I have used PE7 a bit (I use PPro CS3 & Encore CS3 more) and never had a crash on OLD hardware http://www.pacifier.com/~jtsmith/ADOBE.HTM
Since you do not describe your hardware, or work flow, it will be hard for anyone to offer any real help
How to ask a question http://forums.adobe.com/thread/416679
This is aimed at Premiere Pro, but may help
A link with many ideas about computer setup http://forums.adobe.com/thread/436215?tstart=0
And even more hardware discussion http://forums.adobe.com/community/premiere/hardware_forum
Many of the ideas at the next link are generic enough they have helped some Non-Premiere users fix problems
Work through all of the steps (ideas) listed at http://ppro.wikia.com/wiki/Troubleshooting
If your problem isn't fixed after you follow all of the steps, report back with the DETAILS asked for in the questions at the end of the troubleshooting link
Well, I use PrPro (CS2 Production Studio) much more than my PrE 4. I find PrPro to be very stable, even when dealing with 8+ hour Projects with many 1,000 Assets. However, I also find my PrE to be stable too, but have never pushed it with a major Project, as I have PrPro.
Personally, I like the interface and control in PrPro much better than my PrE, but then I come from a cine background, so I found most other NLE's that I worked with first to be rather lacking. PrPro did things, pretty much as I was used to, but with the great power and control of digital.
As for the learning curve, I first read the manual through once, mainly to get a handle on the terminology, and the layout. Then, I sat down with a short "test" Project, with my manual, plus Adobe Classroom in a Book PrPro 2.0. I still had to refer to the manual, to refresh my memory of where X was located, and how to do the settings for Y. In about 2 days, I had completed my little edit and output it to DVD-Video. Back with PrPro 2.0, there was a rudimentary authoring function, rather like the one in PrE. Everything was fine, so I picked up Encore, and read its manual. Wow, now this was authoring power. PrPro's was like that of the other NLE's, limited, but easy. Started my Encore Project, went back to PrPro and did Exports of the same files, and then built my Project in Encore. I was astounded at what I could do in Encore with basically the same Assets. I never looked back.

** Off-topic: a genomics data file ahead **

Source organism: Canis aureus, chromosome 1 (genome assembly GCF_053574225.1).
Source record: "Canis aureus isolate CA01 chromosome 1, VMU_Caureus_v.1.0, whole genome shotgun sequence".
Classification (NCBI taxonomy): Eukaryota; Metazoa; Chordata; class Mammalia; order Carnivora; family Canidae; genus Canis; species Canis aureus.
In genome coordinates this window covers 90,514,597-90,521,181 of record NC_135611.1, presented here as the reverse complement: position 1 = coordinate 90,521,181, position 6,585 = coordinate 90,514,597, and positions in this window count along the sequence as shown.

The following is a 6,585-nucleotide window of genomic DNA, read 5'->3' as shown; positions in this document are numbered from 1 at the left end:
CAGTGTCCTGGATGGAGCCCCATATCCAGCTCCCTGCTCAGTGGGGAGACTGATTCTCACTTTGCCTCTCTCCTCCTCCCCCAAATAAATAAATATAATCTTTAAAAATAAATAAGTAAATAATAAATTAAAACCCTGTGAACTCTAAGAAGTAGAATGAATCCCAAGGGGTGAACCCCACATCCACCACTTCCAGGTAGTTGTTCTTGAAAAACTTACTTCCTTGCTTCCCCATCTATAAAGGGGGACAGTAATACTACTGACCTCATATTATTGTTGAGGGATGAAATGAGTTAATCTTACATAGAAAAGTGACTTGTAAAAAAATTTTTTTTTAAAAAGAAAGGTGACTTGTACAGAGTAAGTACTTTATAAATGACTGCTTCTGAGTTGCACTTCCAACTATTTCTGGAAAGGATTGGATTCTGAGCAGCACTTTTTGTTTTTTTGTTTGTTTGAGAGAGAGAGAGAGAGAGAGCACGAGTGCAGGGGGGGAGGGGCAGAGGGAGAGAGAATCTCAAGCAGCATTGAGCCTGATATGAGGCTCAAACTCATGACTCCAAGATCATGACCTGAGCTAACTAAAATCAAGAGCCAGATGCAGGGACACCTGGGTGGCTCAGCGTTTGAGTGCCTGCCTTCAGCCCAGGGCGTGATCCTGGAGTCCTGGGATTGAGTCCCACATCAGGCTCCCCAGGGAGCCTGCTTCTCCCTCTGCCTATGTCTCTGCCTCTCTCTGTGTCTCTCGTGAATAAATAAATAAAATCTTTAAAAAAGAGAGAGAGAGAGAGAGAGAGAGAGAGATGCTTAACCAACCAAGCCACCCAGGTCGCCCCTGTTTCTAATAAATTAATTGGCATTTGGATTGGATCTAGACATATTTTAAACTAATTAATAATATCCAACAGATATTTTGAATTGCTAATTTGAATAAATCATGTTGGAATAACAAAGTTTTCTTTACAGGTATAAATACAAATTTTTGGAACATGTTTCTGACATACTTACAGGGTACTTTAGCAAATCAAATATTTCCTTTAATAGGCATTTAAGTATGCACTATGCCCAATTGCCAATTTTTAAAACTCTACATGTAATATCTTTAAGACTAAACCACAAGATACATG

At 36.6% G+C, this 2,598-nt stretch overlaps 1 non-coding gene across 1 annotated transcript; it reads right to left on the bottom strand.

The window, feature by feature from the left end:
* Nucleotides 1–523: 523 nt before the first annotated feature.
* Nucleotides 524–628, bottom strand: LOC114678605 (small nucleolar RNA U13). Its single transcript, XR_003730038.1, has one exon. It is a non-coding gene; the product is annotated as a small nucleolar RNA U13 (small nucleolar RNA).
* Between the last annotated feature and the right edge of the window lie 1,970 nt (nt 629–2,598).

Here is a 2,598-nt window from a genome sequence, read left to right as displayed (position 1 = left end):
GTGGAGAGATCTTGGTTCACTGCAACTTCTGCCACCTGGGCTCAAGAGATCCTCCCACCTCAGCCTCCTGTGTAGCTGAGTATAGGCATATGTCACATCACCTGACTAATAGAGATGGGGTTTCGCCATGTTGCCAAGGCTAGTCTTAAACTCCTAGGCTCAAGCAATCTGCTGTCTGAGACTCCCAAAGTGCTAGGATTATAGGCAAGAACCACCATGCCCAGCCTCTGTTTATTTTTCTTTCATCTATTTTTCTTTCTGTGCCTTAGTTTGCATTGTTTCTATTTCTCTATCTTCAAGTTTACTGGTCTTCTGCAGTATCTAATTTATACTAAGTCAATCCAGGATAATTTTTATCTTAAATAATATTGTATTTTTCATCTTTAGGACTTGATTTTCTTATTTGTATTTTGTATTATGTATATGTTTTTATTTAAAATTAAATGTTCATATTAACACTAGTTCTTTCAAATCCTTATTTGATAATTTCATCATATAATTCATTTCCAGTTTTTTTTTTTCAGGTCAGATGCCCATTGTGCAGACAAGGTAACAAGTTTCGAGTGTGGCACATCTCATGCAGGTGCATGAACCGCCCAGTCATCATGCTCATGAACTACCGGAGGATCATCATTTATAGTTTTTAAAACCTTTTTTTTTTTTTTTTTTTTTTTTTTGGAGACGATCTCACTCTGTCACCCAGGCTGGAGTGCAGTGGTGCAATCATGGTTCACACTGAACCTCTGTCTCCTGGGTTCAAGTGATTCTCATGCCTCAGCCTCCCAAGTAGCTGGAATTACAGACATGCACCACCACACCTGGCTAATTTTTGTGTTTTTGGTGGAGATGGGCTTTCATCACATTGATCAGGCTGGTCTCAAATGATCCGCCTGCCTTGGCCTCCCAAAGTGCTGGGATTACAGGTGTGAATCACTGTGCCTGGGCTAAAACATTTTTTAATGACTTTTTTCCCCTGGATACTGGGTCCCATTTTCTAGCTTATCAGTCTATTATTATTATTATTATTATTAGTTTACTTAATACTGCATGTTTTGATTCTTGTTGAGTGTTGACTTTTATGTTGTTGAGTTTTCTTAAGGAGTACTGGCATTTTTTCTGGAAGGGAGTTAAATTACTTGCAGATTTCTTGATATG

Some years later, I picked up PrE 4, as it had better native handling of some "consumer" formats/CODEC's, than did Pro. It actually took me longer to get my head around PrE, though it was closer to the other NLE's, that I had used for years before. One thing that probably hampered me was the lack of a manual. I had not discovered Steve Grisetti's books, or Muvipix and his Learning Series. To circumvent the lack of that manual, I came to this forum, and proceeded to read every post from the beginning of the forum. That was rather like having a manual, and I dove in. Having spent a few years with PrPro by that time, it was difficult using a program that did so much with just one button, as I had grown accustomed to setting everything by hand. Still, I found PrE to be stable, fun and surprisingly full-featured.